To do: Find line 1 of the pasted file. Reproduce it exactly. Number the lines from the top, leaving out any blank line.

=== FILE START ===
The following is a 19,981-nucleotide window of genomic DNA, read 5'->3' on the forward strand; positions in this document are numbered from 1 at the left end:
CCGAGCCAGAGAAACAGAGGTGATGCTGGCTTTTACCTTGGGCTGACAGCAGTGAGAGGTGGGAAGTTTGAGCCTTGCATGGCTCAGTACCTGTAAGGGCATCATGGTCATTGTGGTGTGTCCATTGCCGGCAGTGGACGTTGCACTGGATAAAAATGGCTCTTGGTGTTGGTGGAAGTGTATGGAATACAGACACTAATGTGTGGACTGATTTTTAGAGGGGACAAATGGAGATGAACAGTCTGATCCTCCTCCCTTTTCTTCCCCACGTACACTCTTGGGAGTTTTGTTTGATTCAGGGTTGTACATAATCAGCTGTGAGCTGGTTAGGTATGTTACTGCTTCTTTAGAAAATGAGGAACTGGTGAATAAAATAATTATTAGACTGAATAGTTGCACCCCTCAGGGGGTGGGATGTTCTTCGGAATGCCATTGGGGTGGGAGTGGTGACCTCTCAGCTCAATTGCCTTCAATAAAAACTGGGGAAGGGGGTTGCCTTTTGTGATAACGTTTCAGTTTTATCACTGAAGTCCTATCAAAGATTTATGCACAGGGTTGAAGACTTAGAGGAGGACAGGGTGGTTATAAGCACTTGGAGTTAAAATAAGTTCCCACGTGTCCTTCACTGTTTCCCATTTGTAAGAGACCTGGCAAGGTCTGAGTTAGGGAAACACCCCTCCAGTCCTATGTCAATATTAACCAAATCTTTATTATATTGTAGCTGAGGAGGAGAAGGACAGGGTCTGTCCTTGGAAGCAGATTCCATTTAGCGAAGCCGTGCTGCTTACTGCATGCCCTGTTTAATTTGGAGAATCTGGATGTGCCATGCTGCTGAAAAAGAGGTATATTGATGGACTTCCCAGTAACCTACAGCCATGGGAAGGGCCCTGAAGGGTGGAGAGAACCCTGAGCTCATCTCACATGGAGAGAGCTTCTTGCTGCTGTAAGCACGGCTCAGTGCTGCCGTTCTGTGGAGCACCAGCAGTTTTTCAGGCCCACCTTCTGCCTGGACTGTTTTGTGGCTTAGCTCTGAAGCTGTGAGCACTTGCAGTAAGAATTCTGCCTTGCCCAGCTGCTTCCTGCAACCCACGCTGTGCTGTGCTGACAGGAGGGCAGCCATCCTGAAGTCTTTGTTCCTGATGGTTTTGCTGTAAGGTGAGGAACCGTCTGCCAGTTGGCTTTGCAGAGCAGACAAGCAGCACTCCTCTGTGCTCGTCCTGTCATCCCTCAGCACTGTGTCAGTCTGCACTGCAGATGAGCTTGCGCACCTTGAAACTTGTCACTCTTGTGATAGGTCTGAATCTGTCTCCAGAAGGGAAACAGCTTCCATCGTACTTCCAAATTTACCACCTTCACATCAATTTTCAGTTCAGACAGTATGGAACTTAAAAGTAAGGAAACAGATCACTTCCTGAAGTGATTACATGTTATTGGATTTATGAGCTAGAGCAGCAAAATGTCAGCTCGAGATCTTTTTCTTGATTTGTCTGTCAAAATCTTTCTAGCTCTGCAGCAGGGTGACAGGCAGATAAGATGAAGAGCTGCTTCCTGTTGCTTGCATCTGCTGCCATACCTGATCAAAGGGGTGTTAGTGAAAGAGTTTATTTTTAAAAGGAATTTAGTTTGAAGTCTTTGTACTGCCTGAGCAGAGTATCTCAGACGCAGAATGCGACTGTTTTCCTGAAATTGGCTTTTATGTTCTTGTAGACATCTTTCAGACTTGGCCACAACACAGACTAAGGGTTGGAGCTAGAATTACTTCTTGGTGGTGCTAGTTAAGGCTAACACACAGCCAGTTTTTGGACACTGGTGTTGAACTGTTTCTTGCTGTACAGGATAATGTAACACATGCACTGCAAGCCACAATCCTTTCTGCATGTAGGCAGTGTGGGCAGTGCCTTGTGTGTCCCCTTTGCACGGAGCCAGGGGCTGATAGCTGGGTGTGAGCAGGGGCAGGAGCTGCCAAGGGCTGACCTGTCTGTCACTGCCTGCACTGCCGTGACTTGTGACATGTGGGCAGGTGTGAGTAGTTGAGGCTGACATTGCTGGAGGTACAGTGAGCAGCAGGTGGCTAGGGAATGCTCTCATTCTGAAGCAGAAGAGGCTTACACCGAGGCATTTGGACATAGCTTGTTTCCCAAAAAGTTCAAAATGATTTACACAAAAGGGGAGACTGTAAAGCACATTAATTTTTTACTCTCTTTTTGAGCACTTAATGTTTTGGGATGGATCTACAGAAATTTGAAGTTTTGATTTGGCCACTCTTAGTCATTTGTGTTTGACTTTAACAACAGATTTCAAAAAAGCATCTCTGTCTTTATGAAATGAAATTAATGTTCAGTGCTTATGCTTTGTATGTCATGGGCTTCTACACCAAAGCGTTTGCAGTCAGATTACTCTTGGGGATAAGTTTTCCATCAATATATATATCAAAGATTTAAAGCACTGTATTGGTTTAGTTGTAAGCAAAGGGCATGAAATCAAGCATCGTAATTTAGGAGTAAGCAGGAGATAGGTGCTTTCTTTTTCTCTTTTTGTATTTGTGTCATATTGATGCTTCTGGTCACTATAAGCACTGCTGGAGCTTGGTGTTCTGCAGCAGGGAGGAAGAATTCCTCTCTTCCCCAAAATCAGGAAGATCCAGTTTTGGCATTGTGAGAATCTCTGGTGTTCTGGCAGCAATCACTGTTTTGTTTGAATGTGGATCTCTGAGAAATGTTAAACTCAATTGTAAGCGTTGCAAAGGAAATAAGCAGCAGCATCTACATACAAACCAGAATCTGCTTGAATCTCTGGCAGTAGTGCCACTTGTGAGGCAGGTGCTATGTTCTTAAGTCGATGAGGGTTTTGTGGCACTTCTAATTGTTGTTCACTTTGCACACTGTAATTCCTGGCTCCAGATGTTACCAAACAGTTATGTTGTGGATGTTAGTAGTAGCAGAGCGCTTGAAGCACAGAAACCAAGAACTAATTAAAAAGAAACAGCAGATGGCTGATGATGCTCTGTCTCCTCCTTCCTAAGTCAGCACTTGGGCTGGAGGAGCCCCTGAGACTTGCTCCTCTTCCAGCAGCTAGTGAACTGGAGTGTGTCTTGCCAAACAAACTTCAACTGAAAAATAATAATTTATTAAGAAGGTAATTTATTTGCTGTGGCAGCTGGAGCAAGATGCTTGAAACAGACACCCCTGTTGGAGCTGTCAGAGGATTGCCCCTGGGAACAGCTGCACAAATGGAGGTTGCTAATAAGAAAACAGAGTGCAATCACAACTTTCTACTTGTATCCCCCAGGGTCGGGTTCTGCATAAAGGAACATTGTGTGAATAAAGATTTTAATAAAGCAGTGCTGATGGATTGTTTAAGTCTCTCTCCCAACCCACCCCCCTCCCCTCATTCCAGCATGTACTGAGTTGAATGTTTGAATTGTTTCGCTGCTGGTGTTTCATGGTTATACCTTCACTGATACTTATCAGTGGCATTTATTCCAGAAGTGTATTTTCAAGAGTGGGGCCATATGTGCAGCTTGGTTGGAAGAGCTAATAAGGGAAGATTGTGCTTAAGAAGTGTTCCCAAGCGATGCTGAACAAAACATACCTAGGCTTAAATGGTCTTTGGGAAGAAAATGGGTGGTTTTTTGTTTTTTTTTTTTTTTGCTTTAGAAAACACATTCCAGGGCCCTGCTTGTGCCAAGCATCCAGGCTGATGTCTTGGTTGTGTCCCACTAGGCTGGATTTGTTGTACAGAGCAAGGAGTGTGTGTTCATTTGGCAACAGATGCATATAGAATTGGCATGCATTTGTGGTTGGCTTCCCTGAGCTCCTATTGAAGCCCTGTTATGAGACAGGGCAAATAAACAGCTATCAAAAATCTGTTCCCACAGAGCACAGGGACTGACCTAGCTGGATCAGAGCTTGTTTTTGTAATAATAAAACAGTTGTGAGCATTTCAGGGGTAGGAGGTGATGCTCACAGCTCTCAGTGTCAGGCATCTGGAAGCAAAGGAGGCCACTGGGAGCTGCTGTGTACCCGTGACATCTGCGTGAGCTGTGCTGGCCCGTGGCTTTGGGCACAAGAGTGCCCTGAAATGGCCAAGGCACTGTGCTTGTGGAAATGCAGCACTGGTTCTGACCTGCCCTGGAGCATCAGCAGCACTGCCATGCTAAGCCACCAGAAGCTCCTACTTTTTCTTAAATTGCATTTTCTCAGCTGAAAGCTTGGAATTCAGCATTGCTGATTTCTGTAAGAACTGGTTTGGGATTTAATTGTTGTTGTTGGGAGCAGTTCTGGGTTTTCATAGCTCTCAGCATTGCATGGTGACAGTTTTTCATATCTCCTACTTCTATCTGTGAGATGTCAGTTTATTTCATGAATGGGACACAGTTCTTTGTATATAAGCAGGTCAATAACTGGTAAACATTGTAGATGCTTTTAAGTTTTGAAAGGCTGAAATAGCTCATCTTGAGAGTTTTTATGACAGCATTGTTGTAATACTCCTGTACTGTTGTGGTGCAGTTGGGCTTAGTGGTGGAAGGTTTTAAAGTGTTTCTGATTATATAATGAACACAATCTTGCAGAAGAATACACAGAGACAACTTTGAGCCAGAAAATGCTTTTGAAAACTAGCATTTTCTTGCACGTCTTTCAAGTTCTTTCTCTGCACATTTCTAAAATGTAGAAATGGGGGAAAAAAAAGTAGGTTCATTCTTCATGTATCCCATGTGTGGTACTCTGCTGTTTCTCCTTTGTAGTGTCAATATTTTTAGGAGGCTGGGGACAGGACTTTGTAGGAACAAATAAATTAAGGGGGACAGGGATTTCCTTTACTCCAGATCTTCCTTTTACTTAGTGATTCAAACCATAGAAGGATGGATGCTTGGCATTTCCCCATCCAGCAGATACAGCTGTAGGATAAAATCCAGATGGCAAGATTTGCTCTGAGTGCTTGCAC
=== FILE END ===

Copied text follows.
The following is a 19,981-nucleotide window of genomic DNA, read 5'->3' on the forward strand; positions in this document are numbered from 1 at the left end: